Kit Colbert, Chief Technology Officer

Alex Tosheff, Chief Security Officer

Michael Kennedy, Vice President, Global Government Relations and Public Policy

[1] The majority of open source contributors are employed by technology companies, as shown in many studies, e.g., the Linux Foundation OSS Contributor Survey:

Recommended Actions

Open Source Community and Projects

  • Open Source Artifact Creation
    While S-BOMs are important, attackers can infiltrate the software binary artifact creation process, meaning that while the specific versions of source code used may be safe, the actual binary artifacts have been compromised. As an industry, we must be able to validate and audit the entire process of conversion from open source repository source to compiled binary artifacts included in the S-BOM. VMware recommends the community implement a “defense in depth” approach that leverages multiple layers of defense to prevent build system compromise:
    • Artifacts: The servers used to build software binary artifacts should be ephemeral, using infrastructure-as-code techniques to dynamically instantiate and destroy those servers such that they exist only for the time needed to build the binary artifacts.  This reduces the window of time an attacker will have to compromise the build server.
    • Application Control: The build servers should use Application Control practices to ensure least privilege principles are adhered to. Enforcing that only expected build-related applications are able to execute dramatically reduces the risk of an attacker compromising the build process.
    • EDR: The build servers should use Endpoint Detection and Response for forensics and detection of suspicious activity. EDR helps determine if or when attackers gain access to build servers so that the binary artifacts can be considered compromised and discarded.
    • Micro-segmentation: Build servers often need to communicate with other servers on the network or out to the public Internet. To mitigate the risk of that connectivity, build systems should leverage micro-segmentation to prevent other compromised systems in the rest of the network from impacting the build system.
    • Third Parties: For best security, organizations should build all open source software from source code and not rely on third party binaries. Taking this approach gives organizations more confidence in the security of their open source binary artifacts. Building from source code may impose an undue burden on some organizations, so we as an industry must provide repositories of open source binary artifacts where roots-of-trust can attest to the above build principles.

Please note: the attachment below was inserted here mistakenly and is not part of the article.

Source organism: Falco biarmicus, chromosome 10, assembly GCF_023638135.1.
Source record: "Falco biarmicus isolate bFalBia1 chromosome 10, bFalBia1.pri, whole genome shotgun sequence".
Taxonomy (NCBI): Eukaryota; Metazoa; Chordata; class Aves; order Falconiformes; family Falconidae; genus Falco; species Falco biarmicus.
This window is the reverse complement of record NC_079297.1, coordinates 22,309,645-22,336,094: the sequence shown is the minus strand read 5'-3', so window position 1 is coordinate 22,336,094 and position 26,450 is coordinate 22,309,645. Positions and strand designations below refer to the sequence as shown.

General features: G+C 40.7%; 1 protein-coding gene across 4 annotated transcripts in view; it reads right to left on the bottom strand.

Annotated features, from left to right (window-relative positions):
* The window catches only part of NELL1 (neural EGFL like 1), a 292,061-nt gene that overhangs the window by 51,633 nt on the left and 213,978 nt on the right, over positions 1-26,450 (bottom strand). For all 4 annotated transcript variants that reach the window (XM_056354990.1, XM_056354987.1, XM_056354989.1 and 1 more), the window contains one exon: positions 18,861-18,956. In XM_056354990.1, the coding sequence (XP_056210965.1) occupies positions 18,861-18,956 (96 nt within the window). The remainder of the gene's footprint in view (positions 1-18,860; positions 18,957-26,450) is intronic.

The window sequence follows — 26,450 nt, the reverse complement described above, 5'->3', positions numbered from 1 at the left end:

• Code Quality Checks and Balances
    VMware supports efforts like the OpenSSF Best Practice Badge to highlight projects that focus on good code quality and other critical practices. Code quality is measured across 6 dimensions:
    • Change control: Publicly readable version control and version management.
    • Bug and vulnerability management: Issue submission, tracking, responsiveness to issues, archival, and reporting.
    • Secure coding principles training: Maintainers demonstrate an understanding of key competencies as laid out in broadly available trainings, e.g., through OpenSSF.
    • Quality Controls: Aspects of quality control include an automated build system, automated regression test suite, new functionality test coverage, and warning flags and assertions.
    • Security: Secure development practices, including proper use of cryptography.
    • Credential management: Ensure proper handling of private credentials (prevent leak).

Businesses Incorporating OSS Into Their Products and Services

  • Community Engagement Incentives
    All users of open source software, particularly businesses, should be incentivized to actively engage with the corresponding communities through bug reports and code contributions. Passive “consumption” of software without engagement should be flagged as dangerous and not a best practice. VMware recommends the community adopt automated metrics to measure reviewers, testers, and contributors in proportion to S-BOM documented open source use.
  • Software Supply Chain Agility Incentives
    We as an industry need to maintain the ability to rapidly patch systems exposed to open source vulnerabilities after vulnerability disclosure. This includes building new software artifacts and deploying those artifacts into production systems.  Speed is critical to eliminate risk of attack.
  • Public-Private Collaboration and Threat Information Sharing
    VMware recommends building on the strong momentum of public-private partnerships around cybersecurity by accelerating our coordination on open source software security activities:
    • Planning: Conduct joint cyber planning, including the development of crisis action plans, through public-private sector collaboration.
    • Coordination: Establish common situational awareness, threat information sharing and analysis that equips public and private partners to take risk-informed, coordinated action.
    • Collaboration: Ensure multi-channel, multi-source delivery of information and guidance to enable quick and comprehensive communication of cyber risk reduction actions.

VMware firmly believes that working with industry and government is key to building more innovative, interoperable, scalable and secure solutions so that innovation can continue to drive benefits for all. To participate in this dialog, visit my Strength in Numbers blog and share your thoughts with the OSS community.